Louis CK keeps chugging along on his “comeback” tour and you might remember that the reported material so far has included jokes about his sexual misconduct allegations, the Parkland students, and gender pronouns. It’s cranky, low-hanging fruit material for any comedian.
But it seems CK is upset that his comeback material is making its way to the press, because comedy clubs he books are now sharing a copyright notice with attendees to make sure they absolutely do not redistribute or reproduce any of the material. IndieWire reports on one such notice from the Acme comedy club in Minneapolis, which not only tells ticket buyers that their phones will be put into Yondr pouches (which blocks phones from filming or recording during performances) but also includes this notice:
Louis CK owns all rights in the content and materials, including any jokes and sketches (the “Materials”), delivered during his performance. The Materials may not be copied, translated, transmitted, displayed, distributed, or reproduced verbatim (the “Use”), in whole or in part, in any form, media, or technology now known or later developed, without the express prior written consent of Louis CK. Any Use of the Materials without the express prior written consent of Louis CK is strictly prohibited and shall be subject to all available legal remedies, whether in equity or at law at the cost of anyone who violates this prohibition.
Additionally, the site lists the set as “Louis CK is trying new material. XXX Adults only.”
The move to curb jokes from being redistributed calls to mind Aziz Ansari, whose new material has also been reported in the press. After Vulture published a rundown of a new set of his last year, the post was mysteriously scrubbed of the jokes and included the line “We don’t want to give away the guy’s whole set, so it has since been removed.”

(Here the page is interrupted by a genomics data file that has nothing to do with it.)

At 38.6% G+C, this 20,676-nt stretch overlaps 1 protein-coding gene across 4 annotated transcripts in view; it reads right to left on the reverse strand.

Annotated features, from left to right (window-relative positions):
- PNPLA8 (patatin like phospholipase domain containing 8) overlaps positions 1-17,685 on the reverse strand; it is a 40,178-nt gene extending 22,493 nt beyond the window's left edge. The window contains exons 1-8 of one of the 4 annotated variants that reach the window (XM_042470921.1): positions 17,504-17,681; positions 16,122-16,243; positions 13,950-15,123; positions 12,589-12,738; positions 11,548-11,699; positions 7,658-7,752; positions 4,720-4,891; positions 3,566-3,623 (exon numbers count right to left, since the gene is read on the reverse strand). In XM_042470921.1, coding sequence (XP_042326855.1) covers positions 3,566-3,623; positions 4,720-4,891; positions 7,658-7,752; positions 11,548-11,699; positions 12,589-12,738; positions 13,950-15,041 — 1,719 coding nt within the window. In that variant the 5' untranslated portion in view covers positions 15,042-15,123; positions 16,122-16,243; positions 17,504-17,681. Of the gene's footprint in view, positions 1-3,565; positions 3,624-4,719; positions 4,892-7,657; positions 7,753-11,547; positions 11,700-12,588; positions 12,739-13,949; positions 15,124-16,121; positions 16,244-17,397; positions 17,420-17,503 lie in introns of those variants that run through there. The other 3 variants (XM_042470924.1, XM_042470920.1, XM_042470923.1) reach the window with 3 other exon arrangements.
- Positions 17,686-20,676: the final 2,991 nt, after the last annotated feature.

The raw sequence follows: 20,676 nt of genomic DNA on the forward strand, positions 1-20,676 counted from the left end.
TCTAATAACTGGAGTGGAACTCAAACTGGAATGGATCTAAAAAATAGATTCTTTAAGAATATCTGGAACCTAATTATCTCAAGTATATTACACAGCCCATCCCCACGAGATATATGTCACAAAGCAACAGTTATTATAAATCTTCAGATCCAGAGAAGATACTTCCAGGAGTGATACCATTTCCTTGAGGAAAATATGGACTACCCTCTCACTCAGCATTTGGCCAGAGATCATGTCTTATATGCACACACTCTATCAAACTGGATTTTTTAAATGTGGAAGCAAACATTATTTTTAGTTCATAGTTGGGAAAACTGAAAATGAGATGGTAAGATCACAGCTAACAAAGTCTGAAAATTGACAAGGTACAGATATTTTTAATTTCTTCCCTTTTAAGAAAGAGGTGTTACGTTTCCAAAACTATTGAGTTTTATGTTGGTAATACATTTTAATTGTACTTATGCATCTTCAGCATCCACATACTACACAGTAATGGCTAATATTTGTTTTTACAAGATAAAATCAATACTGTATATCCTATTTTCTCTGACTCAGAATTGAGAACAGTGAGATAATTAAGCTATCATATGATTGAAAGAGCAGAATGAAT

Men like Ansari and CK have had an easier time making a “comeback” largely because many comedy clubs have been so welcoming and are eager to put restrictions in place on audiences to make disgraced comedians feel safer. But putting these limitations on comedy audiences is ridiculous. Comedians, no matter how famous, try out new material all the time in front of live audiences and sometimes those jokes make their way to social media or the press. If you are, let’s say, a comedian who has been accused of sexual misconduct quite publicly and then choose to joke about those things in your set, then all of that is fair game to report on and repeat. What exactly is to be spoiled in a Louis CK set? Boring jokes about young people and their gender pronouns; the kind of take that originates from the worst corners of right wing social media? You can get that for free!
The irony here is that Louis CK suddenly cares about consent, but only when it comes to his precious material. Enacting mini-NDAs of sorts on his paying fans is a gross abuse of power for someone already accused of grossly abusing his power in more insidious ways.